Eighteen of 30 product categories proposed by Swedish furniture major struck off
In what could spoil the single-brand retail party, the Foreign Investment Promotion Board (FIPB) is learnt to have struck off as many as 18 product categories out of the 30 proposed by Euro 25-billion Swedish furniture major IKEA.
Coinciding with the din in Parliament over the government permitting 51 per cent foreign direct investment in multi-brand retail, single-brand retail would run into a rough patch too, if IKEA reviews its India entry plans over the fresh barriers thrown up by the FIPB.
It is believed many single-brand retail chains, including some from Europe, have been waiting for the green signal to the big-ticket IKEA proposal as a test case, before they send in their applications.
Some of the products rejected by FIPB
Industry sources pointed out that IKEA, which operates over 300 stores across around 40 countries, typically goes out to foreign markets with its full range of products and categories, and with so many categories deleted from its list, the chain might rethink on whether to enter the India market or not.
But replying to Business Standard, IKEA said, “We are now internally reviewing the details of the latest decision from FIPB.” The company said it would be in a position to comment on its India stand “when we are more clear about what it means for us in the coming days”.
The IKEA proposal was taken up by FIPB, a key wing in the finance ministry, for vetting foreign investment proposals, on Thursday.
Officials said the IKEA intent to invest Euro 1.5 billion in India to set up stores across the country was recommended for clearance by the FIPB, but with conditions attached.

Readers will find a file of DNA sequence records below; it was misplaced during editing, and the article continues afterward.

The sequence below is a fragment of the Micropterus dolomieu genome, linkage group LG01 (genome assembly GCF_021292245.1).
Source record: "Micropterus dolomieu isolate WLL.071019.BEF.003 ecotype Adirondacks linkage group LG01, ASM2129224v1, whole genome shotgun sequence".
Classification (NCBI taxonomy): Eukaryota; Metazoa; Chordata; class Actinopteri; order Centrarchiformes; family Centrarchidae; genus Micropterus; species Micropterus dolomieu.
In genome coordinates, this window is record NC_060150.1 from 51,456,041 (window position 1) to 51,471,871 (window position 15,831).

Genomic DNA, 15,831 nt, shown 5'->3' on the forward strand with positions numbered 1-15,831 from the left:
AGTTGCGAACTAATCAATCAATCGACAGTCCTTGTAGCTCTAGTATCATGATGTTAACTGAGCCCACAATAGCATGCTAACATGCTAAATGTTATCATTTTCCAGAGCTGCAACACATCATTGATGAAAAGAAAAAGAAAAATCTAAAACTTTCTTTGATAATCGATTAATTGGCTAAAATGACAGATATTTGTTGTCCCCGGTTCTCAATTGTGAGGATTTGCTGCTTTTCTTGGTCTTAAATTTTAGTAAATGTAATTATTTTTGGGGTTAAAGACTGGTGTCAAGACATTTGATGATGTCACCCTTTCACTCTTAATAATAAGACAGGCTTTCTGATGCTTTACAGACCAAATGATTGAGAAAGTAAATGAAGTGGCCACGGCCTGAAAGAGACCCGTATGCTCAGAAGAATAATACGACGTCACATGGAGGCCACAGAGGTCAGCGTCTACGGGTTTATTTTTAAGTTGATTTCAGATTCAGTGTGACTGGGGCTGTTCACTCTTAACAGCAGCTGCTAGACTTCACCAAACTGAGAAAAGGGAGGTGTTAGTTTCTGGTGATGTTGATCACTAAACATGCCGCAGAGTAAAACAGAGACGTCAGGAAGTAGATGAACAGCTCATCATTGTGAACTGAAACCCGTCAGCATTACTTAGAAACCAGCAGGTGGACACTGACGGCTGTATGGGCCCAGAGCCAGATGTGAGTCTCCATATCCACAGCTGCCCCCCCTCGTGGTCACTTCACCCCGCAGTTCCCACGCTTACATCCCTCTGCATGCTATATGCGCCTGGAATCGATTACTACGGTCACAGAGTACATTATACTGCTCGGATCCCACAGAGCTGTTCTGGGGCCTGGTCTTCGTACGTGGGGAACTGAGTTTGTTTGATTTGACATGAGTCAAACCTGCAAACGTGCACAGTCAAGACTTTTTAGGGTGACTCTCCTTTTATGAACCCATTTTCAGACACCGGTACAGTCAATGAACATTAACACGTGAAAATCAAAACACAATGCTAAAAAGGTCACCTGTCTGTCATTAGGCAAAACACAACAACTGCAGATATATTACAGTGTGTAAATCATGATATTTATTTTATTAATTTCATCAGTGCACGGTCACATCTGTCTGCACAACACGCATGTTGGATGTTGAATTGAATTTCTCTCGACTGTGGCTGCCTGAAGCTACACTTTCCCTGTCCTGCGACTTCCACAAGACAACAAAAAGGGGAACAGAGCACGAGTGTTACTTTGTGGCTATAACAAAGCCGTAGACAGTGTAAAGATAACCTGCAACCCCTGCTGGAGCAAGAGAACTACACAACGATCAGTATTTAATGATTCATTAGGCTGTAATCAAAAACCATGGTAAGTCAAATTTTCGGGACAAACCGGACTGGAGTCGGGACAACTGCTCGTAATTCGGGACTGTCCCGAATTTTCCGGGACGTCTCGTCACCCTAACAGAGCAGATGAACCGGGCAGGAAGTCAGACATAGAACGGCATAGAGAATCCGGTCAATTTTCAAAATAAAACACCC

Even as the earlier condition of 30 per cent sourcing from small and medium enterprises was removed from the single brand retail FDI policy following IKEA’s stand that it was not feasible to follow, the new set of conditions recommended by FIPB may upset its plans.
The category of items that FIPB has taken out of the list of what all IKEA can do in India include home and office use products, solutions, fittings, furnishings and accessories including stationery; textile products including apparels and fabrics; toys, books and gadgets; consumer electronics and accessories; decorative products; leather products; storage and sorting products and accessories; cleaning products and accessories; children products and accessories; safety-related products; travel-related products; cosmetics and accessories; gift articles and accessories; lifestyle products and accessories; beach products and accessories; recycling solutions and products; food and beverages to be served at the IKEA restaurants and café to customers in the IKEA retail stores; products under development by IKEA internationally as well as those developed especially for the Indian market.
IKEA has been permitted to sell furniture products, which is the chain’s core business, in India. Also, knocked-down furniture and accessories related to furniture would be allowed for sale. Other things that it can showcase and sell in India include cushions, pillows, rugs, mattresses, quilts, curtains, window shades, blinds, electrical and kitchen utensils, cooking range equipment, bathroom fixtures, tableware, mirror, frames, pictures, candles, and glassware products.
Besides the other restrictions, FIPB has also recommended that no activities falling within the purview of NBFC (non-banking financial companies) activities will be conducted by the applicant. That would imply that IKEA cannot offer any finance scheme to its customers.
A government official argued that “concessions and adjustments are bound to be made on both sides.” IKEA may decide to tailor its outlets accordingly, he added. Restriction on a few non-core products that may not contribute much to its bottom line may not pose a hurdle, he added.
IKEA, in its second coming, had made its application to the DIPP on June 22. It had earlier decided to drop the plan due to the FDI restriction in the country as the chain wanted to be on its own with 100 per cent ownership, rather than diluting its brand with a partner. The IKEA stores are expected to occupy as much as 100,000 sq ft of space each.
Telenor may not be able to avail of the benefit of adjusting Rs 1,658 crore licence fee it paid in 2008 for permits of its Indian venture Uninor in ...